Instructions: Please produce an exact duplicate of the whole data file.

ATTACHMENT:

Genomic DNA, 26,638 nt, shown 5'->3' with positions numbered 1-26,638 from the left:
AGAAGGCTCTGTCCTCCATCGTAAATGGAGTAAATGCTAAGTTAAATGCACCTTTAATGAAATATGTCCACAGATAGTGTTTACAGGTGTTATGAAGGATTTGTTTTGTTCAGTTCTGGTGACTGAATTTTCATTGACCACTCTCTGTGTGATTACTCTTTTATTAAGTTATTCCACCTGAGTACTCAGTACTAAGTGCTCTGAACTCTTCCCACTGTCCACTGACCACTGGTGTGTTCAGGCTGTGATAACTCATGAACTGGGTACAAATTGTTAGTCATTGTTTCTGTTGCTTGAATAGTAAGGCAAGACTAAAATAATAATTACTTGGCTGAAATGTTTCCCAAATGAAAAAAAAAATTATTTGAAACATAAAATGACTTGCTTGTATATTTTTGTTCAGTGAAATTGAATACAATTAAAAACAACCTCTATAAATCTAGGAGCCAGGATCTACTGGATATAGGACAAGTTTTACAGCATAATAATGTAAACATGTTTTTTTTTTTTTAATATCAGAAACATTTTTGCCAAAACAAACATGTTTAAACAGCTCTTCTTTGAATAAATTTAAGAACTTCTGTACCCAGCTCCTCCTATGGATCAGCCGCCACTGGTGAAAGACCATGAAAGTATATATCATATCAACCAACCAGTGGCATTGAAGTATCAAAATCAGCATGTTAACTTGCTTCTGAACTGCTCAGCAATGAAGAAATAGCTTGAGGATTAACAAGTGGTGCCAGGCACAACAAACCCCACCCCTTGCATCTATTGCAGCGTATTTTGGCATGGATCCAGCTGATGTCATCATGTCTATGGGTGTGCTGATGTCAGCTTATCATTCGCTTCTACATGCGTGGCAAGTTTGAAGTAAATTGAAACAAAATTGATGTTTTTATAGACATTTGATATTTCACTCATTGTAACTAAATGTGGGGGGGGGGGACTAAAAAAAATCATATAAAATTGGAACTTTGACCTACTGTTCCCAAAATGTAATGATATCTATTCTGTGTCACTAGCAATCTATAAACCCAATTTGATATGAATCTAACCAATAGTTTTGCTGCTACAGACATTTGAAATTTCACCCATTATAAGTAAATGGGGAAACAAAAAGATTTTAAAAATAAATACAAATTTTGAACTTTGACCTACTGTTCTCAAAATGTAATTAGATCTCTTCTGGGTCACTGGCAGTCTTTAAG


Genomic DNA, 26,638 nt, shown 5'->3' with positions numbered 1-26,638 from the left:
AGAAGGCTCTGTCCTCCATCGTAAATGGAGTAAATGCTAAGTTAAATGCACCTTTAATGAAATATGTCCACAGATAGTGTTTACAGGTGTTATGAAGGATTTGTTTTGTTCAGTTCTGGTGACTGAATTTTCATTGACCACTCTCTGTGTGATTACTCTTTTATTAAGTTATTCCACCTGAGTACTCAGTACTAAGTGCTCTGAACTCTTCCCACTGTCCACTGACCACTGGTGTGTTCAGGCTGTGATAACTCATGAACTGGGTACAAATTGTTAGTCATTGTTTCTGTTGCTTGAATAGTAAGGCAAGACTAAAATAATAATTACTTGGCTGAAATGTTTCCCAAATGAAAAAAAAAATTATTTGAAACATAAAATGACTTGCTTGTATATTTTTGTTCAGTGAAATTGAATACAATTAAAAACAACCTCTATAAATCTAGGAGCCAGGATCTACTGGATATAGGACAAGTTTTACAGCATAATAATGTAAACATGTTTTTTTTTTTTTAATATCAGAAACATTTTTGCCAAAACAAACATGTTTAAACAGCTCTTCTTTGAATAAATTTAAGAACTTCTGTACCCAGCTCCTCCTATGGATCAGCCGCCACTGGTGAAAGACCATGAAAGTATATATCATATCAACCAACCAGTGGCATTGAAGTATCAAAATCAGCATGTTAACTTGCTTCTGAACTGCTCAGCAATGAAGAAATAGCTTGAGGATTAACAAGTGGTGCCAGGCACAACAAACCCCACCCCTTGCATCTATTGCAGCGTATTTTGGCATGGATCCAGCTGATGTCATCATGTCTATGGGTGTGCTGATGTCAGCTTATCATTCGCTTCTACATGCGTGGCAAGTTTGAAGTAAATTGAAACAAAATTGATGTTTTTATAGACATTTGATATTTCACTCATTGTAACTAAATGTGGGGGGGGGGGACTAAAAAAAATCATATAAAATTGGAACTTTGACCTACTGTTCCCAAAATGTAATGATATCTATTCTGTGTCACTAGCAATCTATAAACCCAATTTGATATGAATCTAACCAATAGTTTTGCTGCTACAGACATTTGAAATTTCACCCATTATAAGTAAATGGGGAAACAAAAAGATTTTAAAAATAAATACAAATTTTGAACTTTGACCTACTGTTCTCAAAATGTAATTAGATCTCTTCTGGGTCACTGGCAGTCTTTAAG